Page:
The Boy at the Keyhole
There's nothing as chilling as adult-level creepiness seen through the eyes of a child, Neil Gaiman-style (think The Ocean at the End of the Lane ). When 9-year-old Samuel finds himself left alone in his family’s English estate with his stern and unloving nanny, Ruth, he begins to suspect that she’s done something terrible to his mother. As he tries to uncover the truth, his imagination — or is it real? — conjures a surreal, nightmarish world. The whole novel (the adult debut for a children's author) is captivating, but the ending’s a real knockout. Movie rights have already been sold.
The Real Lolita: The Kidnapping of Sally Horner and the Novel that Scandalized the World
Vladimir Nabokov’s creepy classic was inspired by Sally Horner, a real 11-year-old girl who was abducted by an older man from her New Jersey hometown in 1948. Weinman tells her heart-wrenching true story with gripping detail, while demonstrating how Nabokov quietly incorporated it into his best-selling Lolita . She doesn’t pass judgment on Nabokov’s fascination with the subject, but it’s hard not to wonder about the guy as you tear through this page-turner. Note that just as absorbing, if not more so, is the fictionalized version of Horner’s story that came out in August, Rust & Stardust, a novel by T. Greenwood.
Dacre Stoker and J.D. Barker
The great-grandnephew of Dracula author Bram Stoker has cowritten a rather gory prequel/bio to the classic, based on Bram’s notes and, apparently, experiences in 19th-century Ireland. Along with the world’s most famous bloodsucker, a young Stoker is in the story, later revisited (and freaked out) by his childhood caretaker. It’s a horror story for true fright-seekers.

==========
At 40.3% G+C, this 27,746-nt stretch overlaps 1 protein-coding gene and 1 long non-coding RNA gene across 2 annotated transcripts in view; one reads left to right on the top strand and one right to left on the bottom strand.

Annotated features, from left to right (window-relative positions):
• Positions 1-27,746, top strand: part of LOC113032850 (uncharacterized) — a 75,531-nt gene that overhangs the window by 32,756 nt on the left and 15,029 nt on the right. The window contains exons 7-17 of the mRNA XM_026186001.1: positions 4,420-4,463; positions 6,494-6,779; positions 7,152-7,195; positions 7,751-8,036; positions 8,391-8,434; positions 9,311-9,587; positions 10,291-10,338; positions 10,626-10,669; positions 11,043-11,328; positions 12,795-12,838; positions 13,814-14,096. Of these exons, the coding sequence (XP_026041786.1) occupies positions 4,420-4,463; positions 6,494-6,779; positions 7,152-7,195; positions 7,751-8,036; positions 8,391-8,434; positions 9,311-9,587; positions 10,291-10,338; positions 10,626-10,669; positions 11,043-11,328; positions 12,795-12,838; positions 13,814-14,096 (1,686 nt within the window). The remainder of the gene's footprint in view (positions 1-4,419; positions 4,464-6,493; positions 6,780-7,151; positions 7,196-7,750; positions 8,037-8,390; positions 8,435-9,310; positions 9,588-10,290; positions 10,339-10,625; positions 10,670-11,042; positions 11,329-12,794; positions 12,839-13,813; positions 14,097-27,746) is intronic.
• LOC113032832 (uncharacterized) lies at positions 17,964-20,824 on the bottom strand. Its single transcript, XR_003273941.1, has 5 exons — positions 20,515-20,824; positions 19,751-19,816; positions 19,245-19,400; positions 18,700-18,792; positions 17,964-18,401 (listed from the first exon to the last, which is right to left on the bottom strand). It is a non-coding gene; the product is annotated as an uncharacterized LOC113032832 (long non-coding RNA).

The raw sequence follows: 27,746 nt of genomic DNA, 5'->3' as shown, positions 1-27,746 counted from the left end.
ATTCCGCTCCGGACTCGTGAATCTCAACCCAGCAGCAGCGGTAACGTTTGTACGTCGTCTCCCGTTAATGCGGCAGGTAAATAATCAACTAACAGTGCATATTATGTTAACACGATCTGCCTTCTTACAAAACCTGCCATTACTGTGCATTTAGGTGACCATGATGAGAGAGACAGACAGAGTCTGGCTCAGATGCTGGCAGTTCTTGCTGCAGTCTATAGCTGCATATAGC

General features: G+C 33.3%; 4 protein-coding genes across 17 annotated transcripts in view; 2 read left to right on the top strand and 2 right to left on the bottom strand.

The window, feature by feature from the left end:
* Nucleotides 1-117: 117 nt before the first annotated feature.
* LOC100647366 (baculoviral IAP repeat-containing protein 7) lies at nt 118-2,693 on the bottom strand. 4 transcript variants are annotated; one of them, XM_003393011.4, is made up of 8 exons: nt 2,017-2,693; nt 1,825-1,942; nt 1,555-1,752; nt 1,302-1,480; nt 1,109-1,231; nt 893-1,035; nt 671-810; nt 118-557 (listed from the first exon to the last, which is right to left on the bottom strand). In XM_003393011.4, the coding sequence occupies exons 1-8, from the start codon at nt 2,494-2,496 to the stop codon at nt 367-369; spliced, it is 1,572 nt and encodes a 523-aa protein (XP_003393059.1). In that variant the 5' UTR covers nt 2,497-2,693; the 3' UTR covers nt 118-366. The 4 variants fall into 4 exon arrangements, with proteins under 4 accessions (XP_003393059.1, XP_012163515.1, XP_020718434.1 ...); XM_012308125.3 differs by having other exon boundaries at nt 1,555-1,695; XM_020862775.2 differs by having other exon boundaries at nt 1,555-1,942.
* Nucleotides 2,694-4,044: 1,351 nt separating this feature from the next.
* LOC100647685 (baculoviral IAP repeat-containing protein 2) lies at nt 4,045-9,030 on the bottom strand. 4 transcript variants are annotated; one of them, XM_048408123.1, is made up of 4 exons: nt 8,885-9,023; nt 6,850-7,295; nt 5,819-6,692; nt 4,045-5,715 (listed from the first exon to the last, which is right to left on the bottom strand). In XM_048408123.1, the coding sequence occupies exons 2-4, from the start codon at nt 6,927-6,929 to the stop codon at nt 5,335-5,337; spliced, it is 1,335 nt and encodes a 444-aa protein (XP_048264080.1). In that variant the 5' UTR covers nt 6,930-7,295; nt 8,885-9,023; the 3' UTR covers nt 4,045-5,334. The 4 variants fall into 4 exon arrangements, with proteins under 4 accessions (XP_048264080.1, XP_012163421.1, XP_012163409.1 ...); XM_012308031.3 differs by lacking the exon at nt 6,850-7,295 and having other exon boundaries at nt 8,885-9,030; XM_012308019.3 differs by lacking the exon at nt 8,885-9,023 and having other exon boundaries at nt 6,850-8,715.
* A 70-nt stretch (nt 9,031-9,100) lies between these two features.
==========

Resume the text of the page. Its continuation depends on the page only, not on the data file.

It’s not easy being private investigator V.I. Warshawski. In Paretsky’s 20th novel to feature the unstoppable feminist Chicago sleuth, our heroine finds herself in a tangled web of international criminals (Russian mob operatives, ISIS backers, rogue ICE agents) while working to save an old friend’s nephew from a murder arrest. While characters from previous books pop in, this can be read as a standalone.
The Feral Detective
If the plot sounds weird, it is, as well as super-entertaining: A misfit private investigator who lives in a dilapidated trailer at the edge of Los Angeles, Charles, teams up with a wry, anxious New York woman, Phoebe. She’s seeking her best friend’s missing daughter, Arabella, who may have been drawn into the surreal world of a cultish group of outcasts squatting in the Mojave Desert — the same world where Charles, who is rather feral, was raised. Movie rights have been sold for this winner, as well as for Lethem's acclaimed earlier novel Motherless Brooklyn.